Author(s): Gazit Z, Kedar E
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Abstract Combinations of chemotherapy and interleukin-2 (IL-2) aimed at improving therapeutic efficacy in cancer patients have generally proved disappointing. Although chemotherapy blocks tumor growth and sometimes boosts immune functions, most drugs are immunosuppressive, at least transiently. Therefore, it is reasonable to assume that maximal exploitation of the immunostimulatory and antitumor activity of both modalities requires careful coordination of chemotherapy and IL-2 timing. We analyzed the temporal effect of 5-fluorouracil (5-FU, 100-120 mg/kg), cyclophosphamide (CY, 100 mg/kg), Adriamycin (8 mg/kg) and dacarbazine (100 mg/kg) on the activation of natural killer/lymphokine-activated killer (NK/LAK) cells by IL-2 in several strains of euthymic mice and in athymic nude mice. Following in vivo or in vitro exposure to IL-2 1-15 days after chemotherapy, the total lytic activity of the spleen and the number of LAK precursors (LAK-p) were measured. In euthymic mice injected with IL-2 (5 x 10(4) Cetus units twice daily for 4-5 days), 5-FU augmented (up to 37-fold, days 1-9) and CY reduced (up to day 6) LAK activity, as compared with that in the IL-2 control. In bulk cultures containing IL-2 (1000 CU/ml, 3-4 days), both 5-FU and CY reduced LAK activity of euthymic mice splenocytes for up to 6 days after chemotherapy, which was followed on day 9 by full recovery. In splenocytes of nude mice, 5-FU increased and CY diminished LAK activation in bulk cultures, starting 3 days after chemotherapy. In athymic mice, 5-FU markedly augmented the total number of LAK-p/spleen (up to 30-fold, days 3-9), as determined by limiting-dilution cultures with IL-2 (for 7-8 days). In euthymic mice, in contrast, LAK-p levels decreased for up to 6-9 days after treatment with 5-FU, Adriamycin or decarbazine, later recovering to pretreatment levels, whereas CY markedly increased LAK-p (up to 15-fold) when administered 6-12 days before limiting-dilution culture initiation. The effect of chemotherapy on LAK and NK activity was essentially similar. In other experiments, a subset of asialoGM1- LAK-p was found in the spleens of 5-FU-treated mice, but not in untreated mice. Our results suggest that the immunomodulatory effect of chemotherapy on NK/LAK activity in mice is variable and largely depends on the drug itself, the interval between chemotherapy and IL-2 administration, the strain of mice and the assay used.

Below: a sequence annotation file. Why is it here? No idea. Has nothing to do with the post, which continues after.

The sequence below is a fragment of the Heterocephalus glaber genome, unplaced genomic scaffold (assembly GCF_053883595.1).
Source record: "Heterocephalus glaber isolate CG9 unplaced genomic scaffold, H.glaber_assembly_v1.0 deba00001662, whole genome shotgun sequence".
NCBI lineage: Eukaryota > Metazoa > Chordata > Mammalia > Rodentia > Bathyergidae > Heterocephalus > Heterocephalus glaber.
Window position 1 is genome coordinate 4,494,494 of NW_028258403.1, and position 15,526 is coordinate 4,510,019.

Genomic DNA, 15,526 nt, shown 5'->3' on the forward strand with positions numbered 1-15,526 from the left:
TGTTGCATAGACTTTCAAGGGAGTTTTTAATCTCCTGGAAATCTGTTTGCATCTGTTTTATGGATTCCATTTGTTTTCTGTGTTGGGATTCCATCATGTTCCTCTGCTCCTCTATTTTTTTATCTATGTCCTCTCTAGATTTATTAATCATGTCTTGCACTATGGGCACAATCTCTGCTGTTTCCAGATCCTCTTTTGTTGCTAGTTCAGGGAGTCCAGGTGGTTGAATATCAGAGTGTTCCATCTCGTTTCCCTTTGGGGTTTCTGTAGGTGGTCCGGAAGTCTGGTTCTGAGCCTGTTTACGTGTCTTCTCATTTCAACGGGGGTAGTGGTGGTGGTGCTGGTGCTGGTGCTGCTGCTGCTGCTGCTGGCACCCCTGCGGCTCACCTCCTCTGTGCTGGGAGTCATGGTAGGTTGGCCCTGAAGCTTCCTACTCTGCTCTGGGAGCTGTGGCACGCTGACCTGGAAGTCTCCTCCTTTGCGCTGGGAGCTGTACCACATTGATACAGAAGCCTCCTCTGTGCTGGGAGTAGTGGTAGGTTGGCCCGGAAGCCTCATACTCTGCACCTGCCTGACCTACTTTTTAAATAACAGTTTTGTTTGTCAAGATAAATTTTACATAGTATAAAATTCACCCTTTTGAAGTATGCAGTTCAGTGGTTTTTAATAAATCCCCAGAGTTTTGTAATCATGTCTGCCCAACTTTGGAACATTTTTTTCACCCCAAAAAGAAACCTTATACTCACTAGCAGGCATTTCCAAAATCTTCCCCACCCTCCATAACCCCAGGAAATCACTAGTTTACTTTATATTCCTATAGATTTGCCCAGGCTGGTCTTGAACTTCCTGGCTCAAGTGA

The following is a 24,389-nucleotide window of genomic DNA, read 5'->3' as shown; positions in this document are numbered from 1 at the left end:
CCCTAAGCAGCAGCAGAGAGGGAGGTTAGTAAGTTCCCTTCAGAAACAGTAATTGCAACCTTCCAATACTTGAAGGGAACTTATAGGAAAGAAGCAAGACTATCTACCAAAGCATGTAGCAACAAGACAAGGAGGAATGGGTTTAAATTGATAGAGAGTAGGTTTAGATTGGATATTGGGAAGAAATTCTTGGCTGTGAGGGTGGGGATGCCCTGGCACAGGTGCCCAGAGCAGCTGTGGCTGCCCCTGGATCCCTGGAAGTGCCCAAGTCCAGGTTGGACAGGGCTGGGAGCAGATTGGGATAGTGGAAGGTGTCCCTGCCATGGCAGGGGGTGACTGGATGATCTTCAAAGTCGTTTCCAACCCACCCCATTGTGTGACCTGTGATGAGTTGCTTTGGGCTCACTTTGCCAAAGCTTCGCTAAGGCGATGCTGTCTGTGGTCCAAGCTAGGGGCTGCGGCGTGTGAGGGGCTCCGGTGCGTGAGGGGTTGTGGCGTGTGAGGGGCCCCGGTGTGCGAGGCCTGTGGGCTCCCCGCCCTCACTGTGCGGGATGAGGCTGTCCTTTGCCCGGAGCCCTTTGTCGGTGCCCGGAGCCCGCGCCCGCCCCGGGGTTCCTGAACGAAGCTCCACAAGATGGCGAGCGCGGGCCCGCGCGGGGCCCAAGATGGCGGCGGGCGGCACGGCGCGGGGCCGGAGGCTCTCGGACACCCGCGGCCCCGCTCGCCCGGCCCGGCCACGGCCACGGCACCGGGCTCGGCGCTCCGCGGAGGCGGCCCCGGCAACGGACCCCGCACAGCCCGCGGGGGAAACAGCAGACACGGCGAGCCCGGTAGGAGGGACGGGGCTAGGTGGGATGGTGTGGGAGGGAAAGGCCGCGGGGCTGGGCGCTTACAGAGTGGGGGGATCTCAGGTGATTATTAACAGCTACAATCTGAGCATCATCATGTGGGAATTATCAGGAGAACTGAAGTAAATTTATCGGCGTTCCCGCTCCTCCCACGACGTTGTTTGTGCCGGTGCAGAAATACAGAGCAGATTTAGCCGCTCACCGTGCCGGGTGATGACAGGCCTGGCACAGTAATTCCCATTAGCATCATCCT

This article was published in Cancer Immunol Immunother
and referenced in Journal of Cell Science & Therapy